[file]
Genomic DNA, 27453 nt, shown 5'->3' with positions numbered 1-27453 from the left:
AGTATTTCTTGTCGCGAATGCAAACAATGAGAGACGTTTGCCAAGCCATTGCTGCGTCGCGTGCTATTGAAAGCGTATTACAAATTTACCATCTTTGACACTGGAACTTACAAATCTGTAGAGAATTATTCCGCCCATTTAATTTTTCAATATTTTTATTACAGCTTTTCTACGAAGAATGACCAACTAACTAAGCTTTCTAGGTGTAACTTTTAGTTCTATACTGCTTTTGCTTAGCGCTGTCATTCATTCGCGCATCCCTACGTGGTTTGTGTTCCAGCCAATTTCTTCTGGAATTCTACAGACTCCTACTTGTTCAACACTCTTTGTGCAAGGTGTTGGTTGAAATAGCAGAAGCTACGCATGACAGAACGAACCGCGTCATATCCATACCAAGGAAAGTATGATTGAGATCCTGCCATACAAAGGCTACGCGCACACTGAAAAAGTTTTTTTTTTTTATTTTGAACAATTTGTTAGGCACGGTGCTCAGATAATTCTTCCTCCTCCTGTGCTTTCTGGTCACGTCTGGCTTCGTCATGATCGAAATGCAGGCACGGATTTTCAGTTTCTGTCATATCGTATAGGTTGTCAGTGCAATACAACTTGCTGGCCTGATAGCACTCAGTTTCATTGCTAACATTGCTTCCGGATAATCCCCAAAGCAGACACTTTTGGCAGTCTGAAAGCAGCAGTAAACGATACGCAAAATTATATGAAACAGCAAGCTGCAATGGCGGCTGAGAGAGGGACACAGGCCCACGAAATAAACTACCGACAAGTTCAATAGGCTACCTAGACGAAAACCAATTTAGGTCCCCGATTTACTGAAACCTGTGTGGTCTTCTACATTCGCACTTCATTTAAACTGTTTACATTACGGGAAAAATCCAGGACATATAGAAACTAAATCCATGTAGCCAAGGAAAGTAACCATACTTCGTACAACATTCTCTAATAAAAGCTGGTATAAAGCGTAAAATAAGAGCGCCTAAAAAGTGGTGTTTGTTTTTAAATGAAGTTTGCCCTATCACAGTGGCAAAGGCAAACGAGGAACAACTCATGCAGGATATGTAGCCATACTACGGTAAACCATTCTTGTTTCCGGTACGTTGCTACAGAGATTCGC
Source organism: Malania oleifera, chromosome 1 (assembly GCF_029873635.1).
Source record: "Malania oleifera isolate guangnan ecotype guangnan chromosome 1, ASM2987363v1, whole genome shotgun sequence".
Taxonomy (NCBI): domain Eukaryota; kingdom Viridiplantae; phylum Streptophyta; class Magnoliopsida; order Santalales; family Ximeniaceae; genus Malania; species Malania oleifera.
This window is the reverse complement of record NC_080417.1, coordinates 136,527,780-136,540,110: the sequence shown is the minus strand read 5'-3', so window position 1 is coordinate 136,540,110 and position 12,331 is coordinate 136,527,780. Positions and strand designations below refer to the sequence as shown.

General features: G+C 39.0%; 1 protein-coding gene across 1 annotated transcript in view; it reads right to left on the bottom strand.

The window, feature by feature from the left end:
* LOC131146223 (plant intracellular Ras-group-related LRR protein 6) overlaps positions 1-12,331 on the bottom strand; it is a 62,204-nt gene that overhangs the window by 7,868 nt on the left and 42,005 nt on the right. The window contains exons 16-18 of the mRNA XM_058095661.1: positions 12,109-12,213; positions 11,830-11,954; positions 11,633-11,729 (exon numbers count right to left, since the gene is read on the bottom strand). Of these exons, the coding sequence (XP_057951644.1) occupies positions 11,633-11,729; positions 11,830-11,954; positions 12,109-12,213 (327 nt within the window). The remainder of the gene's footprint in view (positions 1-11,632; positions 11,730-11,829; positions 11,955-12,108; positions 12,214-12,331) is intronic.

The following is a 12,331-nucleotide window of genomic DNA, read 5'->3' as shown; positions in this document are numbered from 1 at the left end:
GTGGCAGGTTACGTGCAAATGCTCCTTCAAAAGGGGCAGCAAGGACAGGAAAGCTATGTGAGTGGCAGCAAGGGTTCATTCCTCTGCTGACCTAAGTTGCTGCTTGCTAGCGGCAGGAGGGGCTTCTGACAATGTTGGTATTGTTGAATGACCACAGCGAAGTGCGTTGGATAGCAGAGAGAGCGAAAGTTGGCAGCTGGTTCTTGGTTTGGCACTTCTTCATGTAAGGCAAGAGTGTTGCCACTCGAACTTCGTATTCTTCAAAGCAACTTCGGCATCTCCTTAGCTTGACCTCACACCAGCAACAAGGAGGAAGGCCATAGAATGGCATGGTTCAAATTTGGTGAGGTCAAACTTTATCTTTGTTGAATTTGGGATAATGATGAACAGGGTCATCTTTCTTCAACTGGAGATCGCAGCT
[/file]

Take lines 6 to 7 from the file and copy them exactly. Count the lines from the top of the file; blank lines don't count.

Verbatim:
This window is the reverse complement of record NC_080417.1, coordinates 136,527,780-136,540,110: the sequence shown is the minus strand read 5'-3', so window position 1 is coordinate 136,540,110 and position 12,331 is coordinate 136,527,780. Positions and strand designations below refer to the sequence as shown.

General features: G+C 39.0%; 1 protein-coding gene across 1 annotated transcript in view; it reads right to left on the bottom strand.